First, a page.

NASA’s Hubble Space Telescope has photographed a set of wispy, goblin-green objects that are the ephemeral ghosts of quasars that flickered to life and then faded. The glowing structures have looping, helical, and braided shapes. “They don’t fit a single pattern,” said Bill Keel of the University of Alabama in Tuscaloosa, who initiated the Hubble survey. The ethereal wisps outside the host galaxy are believed to have been illuminated by powerful ultraviolet radiation from a supermassive black hole at the core of the host galaxy. The most active of these galaxy cores are called quasars, where infalling material is heated to a point where a brilliant searchlight shines into deep space. The beam is produced by a disk of glowing superheated gas encircling the black hole. “However, the quasars are not bright enough now to account for what we’re seeing; this is a record of something that happened in the past,” Keel said. “The glowing filaments are telling us that the quasars were once emitting more energy or they are changing very rapidly, which they were not supposed to do.” Keel said that one possible explanation is that pairs of co-orbiting black holes are powering the quasars, and this could change their brightness, like using the dimmer switch on a chandelier.
The quasar beam caused the once invisible filaments in deep space to glow through a process called photoionization. Oxygen atoms in the filaments absorb light from the quasar and slowly re-emit it over many thousands of years. Other elements detected in the filaments are hydrogen, helium, nitrogen, sulfur, and neon. “The heavy elements occur in modest amounts, adding to the case that the gas originated in the outskirts of the galaxies rather than being blasted out from the nucleus,” Keel said. The green filaments are believed to be long tails of gas pulled apart like taffy under gravitational forces resulting from a merger of two galaxies. Rather than being blasted out of the quasar’s black hole, these immense structures, tens of thousands of light-years long, are slowly orbiting their host galaxy long after the merger was completed. The ghostly green structures are so far outside the galaxy that they may not light up until tens of thousands of years after the quasar outburst and would likewise fade only tens of thousands of years after the quasar itself does. That’s the amount of time it would take for the quasar light to reach them.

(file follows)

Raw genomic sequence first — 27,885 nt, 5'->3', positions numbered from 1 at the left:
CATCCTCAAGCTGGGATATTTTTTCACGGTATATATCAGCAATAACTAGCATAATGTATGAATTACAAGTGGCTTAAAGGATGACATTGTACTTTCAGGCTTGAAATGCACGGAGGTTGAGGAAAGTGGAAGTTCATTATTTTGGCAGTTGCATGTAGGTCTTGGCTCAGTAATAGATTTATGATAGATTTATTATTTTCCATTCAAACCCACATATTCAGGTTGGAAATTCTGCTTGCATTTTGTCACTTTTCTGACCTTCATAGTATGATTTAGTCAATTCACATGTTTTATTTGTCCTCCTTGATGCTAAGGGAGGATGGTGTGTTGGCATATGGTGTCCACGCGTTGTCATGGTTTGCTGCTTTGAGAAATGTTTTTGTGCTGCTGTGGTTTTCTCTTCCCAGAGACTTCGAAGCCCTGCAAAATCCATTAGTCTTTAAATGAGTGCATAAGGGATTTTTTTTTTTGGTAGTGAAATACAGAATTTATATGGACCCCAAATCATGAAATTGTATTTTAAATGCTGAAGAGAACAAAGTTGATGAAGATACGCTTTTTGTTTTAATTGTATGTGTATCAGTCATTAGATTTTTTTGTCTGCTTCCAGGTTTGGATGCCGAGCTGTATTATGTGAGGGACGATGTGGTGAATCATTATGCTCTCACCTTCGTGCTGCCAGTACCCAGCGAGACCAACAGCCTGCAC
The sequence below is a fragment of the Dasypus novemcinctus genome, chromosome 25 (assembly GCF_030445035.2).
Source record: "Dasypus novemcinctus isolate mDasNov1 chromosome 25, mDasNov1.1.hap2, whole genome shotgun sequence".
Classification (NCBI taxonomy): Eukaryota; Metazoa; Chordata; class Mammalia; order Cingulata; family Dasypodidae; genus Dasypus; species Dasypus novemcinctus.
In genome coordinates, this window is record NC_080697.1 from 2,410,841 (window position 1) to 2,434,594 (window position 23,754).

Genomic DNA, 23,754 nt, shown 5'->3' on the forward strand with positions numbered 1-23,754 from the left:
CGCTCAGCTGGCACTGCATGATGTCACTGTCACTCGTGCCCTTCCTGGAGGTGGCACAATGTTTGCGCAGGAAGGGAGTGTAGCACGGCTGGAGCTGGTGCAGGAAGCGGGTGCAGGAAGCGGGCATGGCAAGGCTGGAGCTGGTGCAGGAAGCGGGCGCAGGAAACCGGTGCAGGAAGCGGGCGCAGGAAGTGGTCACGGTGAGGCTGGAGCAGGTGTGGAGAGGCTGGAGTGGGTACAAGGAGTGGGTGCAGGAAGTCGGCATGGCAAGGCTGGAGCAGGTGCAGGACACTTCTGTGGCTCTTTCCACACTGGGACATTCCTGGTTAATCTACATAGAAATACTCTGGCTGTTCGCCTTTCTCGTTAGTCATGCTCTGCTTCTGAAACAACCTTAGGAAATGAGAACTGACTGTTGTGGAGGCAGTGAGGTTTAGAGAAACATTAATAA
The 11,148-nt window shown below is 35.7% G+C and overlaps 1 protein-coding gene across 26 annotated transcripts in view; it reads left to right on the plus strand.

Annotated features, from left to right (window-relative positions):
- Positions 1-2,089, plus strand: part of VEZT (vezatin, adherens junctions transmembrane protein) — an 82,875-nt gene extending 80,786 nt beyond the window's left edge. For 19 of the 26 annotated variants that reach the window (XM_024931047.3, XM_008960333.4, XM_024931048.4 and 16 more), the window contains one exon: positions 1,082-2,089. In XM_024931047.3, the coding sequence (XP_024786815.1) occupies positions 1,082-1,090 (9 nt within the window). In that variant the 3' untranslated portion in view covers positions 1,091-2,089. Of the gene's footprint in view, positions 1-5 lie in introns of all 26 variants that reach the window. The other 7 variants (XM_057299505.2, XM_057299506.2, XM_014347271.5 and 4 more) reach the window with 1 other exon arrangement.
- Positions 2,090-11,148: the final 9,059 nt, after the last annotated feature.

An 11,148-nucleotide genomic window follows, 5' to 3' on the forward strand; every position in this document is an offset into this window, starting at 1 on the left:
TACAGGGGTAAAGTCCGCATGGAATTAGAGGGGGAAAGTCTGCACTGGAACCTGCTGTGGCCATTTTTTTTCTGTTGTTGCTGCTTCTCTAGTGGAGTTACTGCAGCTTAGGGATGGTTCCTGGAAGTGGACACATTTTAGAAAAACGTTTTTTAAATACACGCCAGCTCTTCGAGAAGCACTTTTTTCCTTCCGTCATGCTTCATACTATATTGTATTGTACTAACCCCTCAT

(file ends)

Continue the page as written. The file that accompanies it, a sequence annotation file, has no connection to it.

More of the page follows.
The first “green goblin” type of object was found in 2007 by Dutch schoolteacher Hanny van Arkel. She discovered the ghostly structure in the online Galaxy Zoo project. The project has enlisted the public to help classify more than a million galaxies cataloged in the Sloan Digital Sky Survey (SDSS) and moved on to add galaxies seen in Hubble images probing the distant universe. The bizarre feature was dubbed Hanny’s Voorwerp, Dutch for Hanny’s object. In follow-up observations from Kitt Peak National Observatory and the Lick Observatory, his team found 20 galaxies that had gas that was ionized by radiation from a quasar rather than from the energy of star formation. And the clouds extended more than 30,000 light-years outside the host galaxies.
Credit: Astronomy Magazine